Incidentally, I think it necessary for the Registrar to transmit a copy of this judgment to the Officer-in-Charge at Harare Central Police Station for the purpose of assisting the criminal investigations in CR 283/11/2006. As is evident from the foregoing, it is necessary to investigate not only the conduct of the 1st, 2nd and 3rd defendants but also that of the conveyancer, Christopher Chigwanda. The Registrar is directed to proceed accordingly.

 

In the result, it is declared that:

  1. The transfer of Stand No. 4795 Salisbury Township of Salisbury Township Lands (also known as No. 1 Milner Road, Braeside, Harare) to the 2nd and 3rd respondents by Deed of Transfer No. 9236/2005 is null and void;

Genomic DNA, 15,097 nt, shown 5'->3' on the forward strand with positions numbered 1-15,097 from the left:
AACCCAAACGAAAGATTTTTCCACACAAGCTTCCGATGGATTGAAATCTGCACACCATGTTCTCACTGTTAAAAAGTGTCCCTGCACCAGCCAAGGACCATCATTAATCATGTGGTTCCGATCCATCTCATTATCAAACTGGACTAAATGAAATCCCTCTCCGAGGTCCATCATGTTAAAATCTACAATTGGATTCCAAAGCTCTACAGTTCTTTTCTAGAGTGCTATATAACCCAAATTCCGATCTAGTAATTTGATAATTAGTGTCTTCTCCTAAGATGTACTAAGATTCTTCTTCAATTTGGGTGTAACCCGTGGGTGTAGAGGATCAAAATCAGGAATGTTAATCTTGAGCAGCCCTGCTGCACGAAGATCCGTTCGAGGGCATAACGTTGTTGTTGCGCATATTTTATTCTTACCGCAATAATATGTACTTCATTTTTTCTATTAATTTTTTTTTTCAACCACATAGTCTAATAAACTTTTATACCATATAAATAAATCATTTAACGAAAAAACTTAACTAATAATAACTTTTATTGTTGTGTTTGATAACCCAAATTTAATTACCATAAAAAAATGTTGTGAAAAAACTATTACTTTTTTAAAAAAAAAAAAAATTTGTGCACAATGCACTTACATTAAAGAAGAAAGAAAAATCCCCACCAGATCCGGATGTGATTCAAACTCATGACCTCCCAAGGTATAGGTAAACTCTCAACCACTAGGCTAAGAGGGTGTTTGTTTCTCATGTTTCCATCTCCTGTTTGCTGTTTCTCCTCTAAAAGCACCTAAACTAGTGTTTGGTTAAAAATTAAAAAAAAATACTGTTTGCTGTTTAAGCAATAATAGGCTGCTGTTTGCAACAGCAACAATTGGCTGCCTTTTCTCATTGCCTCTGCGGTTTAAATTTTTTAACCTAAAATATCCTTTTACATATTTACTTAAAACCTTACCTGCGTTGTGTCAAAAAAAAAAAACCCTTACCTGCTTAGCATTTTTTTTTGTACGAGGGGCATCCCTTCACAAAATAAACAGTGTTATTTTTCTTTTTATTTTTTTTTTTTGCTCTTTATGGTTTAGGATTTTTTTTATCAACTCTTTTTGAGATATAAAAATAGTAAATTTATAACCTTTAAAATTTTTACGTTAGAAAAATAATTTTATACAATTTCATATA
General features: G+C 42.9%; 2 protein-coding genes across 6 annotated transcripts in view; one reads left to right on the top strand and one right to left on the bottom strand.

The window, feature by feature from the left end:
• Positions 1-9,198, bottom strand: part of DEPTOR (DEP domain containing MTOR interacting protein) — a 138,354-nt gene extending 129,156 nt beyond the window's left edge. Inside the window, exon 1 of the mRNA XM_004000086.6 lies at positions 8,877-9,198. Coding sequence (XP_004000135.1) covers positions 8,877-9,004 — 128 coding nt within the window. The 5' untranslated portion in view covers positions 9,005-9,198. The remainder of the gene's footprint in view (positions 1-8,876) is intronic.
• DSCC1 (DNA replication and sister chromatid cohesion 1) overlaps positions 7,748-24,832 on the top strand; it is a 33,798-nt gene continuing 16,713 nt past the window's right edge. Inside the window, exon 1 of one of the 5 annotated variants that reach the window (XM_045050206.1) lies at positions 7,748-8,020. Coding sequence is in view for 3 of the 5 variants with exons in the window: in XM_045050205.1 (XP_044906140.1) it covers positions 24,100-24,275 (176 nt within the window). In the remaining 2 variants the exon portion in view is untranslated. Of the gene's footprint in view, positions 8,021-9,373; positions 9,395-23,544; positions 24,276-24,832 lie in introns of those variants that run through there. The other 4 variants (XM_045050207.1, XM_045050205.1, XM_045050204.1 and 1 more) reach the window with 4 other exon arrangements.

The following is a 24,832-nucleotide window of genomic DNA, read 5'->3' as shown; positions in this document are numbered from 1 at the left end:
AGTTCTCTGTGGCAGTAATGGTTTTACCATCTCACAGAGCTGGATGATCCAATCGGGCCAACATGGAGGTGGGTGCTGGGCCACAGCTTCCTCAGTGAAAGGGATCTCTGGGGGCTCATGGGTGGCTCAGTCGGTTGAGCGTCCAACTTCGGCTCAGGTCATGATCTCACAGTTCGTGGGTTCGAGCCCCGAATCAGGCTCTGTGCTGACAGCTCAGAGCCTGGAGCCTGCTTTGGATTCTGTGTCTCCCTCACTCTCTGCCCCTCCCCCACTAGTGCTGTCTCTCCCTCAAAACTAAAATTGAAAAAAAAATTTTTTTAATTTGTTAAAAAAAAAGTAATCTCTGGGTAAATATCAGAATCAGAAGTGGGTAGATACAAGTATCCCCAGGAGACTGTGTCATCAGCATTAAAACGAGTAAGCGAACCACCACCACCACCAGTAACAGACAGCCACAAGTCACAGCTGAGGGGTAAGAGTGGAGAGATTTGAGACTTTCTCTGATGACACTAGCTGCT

2. The sale and subsequent transfer of the aforesaid Stand to the 1st respondent by Deed of Transfer No. 7424/2006 are null and void.

 

Furthermore, it is ordered that:

  1. Deed of Transfer No. 9236/2005 and Deed of Transfer No. 7424/2006 be and are hereby cancelled;
  2. Deed of Transfer No. 1420/81 be and is hereby revived;
  3. The 1st, 2nd and 3rd defendants shall pay the costs of suit jointly and severally, the one paying the others to be absolved.

 

 

 

 

Granger & Harvey, plaintiff’s legal practitioners (in forma pauperis)

Sinyoro & Partners, 1st defendant’s legal practitioners

Debwe & Partners, 2nd and 3rd defendants’ legal practitioners